By The Nation
Mingkwan, however, did not reveal which of the two camps -- the so-called pro-democracy group led by Pheu Thai or the pro-junta Phalang Pracharat -- his party would prefer to support as a coalition partner.
Mingkwan’s clarification on Saturday came after local media reported that Phalang Pracharat had successfully gathered the support of more than 250 MPs to form the next government with Mingkwan agreeing to support their group.
“The report is not true. I have neither talked on politics with Phalang Pracharat nor bargained for any political posts,” Mingkwan said in the statement posted on his Facebook page.
After the news spread yesterday, social media users slammed Mingkwan for going back on his word of not working with Phalang Pracharat as they had a different ideology.
Tipped to win five to six MP seats, Mingkwan’s party can make or break the Pheu Thai-led bloc’s bid to form the next government, as without his backing they will not have the 250-seat majority required to tip the balance.
Responding to Mingkwan’s latest statement, Pheu Thai key figures yesterday expressed confidence that he would not betray them.
“I’m confident that Mingkwan is a good politician who keeps his word,” Khunying Sudarat Keyuraphan, Pheu Thai’s PM candidate, said on her Facebook page.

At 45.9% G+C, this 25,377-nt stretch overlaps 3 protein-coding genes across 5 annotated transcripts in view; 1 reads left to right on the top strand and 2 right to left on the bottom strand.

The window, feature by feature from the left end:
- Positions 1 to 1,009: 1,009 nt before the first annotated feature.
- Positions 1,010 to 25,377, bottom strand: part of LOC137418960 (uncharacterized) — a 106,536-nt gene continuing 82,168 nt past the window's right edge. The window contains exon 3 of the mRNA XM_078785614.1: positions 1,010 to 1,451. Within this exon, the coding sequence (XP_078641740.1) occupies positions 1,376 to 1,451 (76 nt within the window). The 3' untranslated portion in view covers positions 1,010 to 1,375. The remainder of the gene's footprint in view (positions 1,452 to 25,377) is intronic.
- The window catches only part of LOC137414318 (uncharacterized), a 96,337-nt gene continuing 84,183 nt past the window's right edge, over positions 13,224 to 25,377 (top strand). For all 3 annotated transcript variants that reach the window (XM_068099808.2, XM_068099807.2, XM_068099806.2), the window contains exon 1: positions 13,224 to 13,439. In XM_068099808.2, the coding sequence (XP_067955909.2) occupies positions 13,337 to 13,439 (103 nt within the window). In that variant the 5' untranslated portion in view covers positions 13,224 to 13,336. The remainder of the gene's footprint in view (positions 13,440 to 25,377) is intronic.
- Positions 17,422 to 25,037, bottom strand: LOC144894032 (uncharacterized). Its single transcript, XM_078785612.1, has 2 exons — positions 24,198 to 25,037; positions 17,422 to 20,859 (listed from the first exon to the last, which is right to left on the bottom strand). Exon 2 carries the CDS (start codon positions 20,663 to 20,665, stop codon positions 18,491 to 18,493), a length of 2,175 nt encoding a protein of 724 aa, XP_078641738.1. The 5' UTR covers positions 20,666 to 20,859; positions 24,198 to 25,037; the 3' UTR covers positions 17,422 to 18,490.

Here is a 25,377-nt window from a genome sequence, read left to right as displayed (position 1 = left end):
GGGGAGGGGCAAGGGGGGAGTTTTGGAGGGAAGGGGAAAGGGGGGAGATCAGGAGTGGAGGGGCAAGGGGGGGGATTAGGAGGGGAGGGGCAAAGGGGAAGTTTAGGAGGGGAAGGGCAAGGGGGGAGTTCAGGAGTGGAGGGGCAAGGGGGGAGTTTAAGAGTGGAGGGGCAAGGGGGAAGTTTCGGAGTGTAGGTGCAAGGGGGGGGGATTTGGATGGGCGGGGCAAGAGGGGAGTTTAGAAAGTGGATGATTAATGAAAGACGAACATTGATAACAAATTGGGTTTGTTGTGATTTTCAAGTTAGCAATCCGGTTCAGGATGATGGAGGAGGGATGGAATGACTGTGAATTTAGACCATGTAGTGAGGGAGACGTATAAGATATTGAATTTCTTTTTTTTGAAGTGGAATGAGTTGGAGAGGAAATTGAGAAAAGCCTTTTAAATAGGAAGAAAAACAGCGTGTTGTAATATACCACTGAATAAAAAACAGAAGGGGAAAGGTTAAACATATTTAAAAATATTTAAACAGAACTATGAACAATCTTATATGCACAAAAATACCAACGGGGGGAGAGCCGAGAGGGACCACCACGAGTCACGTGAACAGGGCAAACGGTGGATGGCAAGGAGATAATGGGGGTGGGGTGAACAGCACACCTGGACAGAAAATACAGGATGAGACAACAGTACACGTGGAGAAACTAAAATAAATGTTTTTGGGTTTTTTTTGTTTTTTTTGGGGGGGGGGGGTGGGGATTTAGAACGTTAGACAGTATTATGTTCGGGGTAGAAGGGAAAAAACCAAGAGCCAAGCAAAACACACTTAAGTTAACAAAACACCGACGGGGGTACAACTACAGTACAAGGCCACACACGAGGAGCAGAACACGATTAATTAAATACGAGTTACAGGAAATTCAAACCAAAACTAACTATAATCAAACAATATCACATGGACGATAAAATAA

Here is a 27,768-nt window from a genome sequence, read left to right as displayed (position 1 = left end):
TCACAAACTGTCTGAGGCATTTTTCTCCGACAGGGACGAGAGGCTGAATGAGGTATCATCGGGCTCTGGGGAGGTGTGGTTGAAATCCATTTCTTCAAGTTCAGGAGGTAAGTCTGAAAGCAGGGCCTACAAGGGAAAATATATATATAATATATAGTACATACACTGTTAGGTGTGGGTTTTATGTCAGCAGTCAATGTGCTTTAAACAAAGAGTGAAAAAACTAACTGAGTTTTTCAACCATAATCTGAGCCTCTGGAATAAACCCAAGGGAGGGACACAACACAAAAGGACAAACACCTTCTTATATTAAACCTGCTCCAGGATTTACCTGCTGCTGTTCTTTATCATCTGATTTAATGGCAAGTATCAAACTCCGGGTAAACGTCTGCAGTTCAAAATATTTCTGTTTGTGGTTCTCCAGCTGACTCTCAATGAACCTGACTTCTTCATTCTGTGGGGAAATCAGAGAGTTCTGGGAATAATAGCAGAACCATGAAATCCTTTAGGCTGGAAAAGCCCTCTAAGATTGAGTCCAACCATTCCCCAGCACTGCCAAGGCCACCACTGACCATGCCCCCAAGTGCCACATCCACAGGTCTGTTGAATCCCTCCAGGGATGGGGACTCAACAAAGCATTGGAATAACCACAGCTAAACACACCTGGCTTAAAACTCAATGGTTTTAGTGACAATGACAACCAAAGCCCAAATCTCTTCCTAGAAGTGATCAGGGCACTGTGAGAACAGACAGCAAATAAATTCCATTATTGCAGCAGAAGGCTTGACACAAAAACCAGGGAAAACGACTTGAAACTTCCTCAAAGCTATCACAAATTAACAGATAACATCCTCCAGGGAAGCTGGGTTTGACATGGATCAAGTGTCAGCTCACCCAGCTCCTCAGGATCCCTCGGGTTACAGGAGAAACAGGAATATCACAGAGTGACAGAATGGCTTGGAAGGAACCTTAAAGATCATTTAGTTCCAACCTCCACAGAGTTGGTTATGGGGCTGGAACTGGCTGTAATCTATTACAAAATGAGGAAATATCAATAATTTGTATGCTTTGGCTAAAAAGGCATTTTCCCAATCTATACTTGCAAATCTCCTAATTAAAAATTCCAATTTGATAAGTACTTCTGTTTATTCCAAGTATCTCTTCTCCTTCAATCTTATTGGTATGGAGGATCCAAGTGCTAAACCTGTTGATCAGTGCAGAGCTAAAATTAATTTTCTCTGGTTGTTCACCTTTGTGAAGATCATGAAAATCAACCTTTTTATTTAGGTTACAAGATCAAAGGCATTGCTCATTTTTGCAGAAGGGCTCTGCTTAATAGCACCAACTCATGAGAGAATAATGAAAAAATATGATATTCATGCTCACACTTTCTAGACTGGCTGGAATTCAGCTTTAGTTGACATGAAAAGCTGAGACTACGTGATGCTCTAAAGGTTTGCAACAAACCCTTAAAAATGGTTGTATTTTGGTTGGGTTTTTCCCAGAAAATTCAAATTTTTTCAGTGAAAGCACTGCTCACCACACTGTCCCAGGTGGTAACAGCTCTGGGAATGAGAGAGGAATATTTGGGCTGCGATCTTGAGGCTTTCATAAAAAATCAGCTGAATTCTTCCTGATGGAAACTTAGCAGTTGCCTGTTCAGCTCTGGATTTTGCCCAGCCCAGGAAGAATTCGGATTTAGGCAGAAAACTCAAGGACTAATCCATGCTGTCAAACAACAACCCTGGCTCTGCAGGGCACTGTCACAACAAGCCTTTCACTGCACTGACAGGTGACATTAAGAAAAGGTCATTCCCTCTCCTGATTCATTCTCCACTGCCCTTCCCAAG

Pheu Thai secretary-general Phumtham Wechayachai said he had never believed the report of Mingkwan backing Phalang Pracharat, whose party had told the people that they would not support the military to continue in power.
Pheu Thai and five allied parties held a press conference a few days after the election to declare that they would be standing together to fight the junta’s moves to retain power, claiming they already had the support of at least 255 MPs to form a coalition.
The bloc, based on unofficial poll results, includes Pheu Thai (137 seats), Future Forward (88), Puea Chart (5), Prachachat (7), Seri Ruam Thai (12), Phalang Puang Chon Thai (1), with New Economics Party as the seventh member with five or six seats.
However, neither Mingkwan nor his party colleagues showed up at the conference, and their absence obviously raised doubts about which side New Economics Party was planning to be on.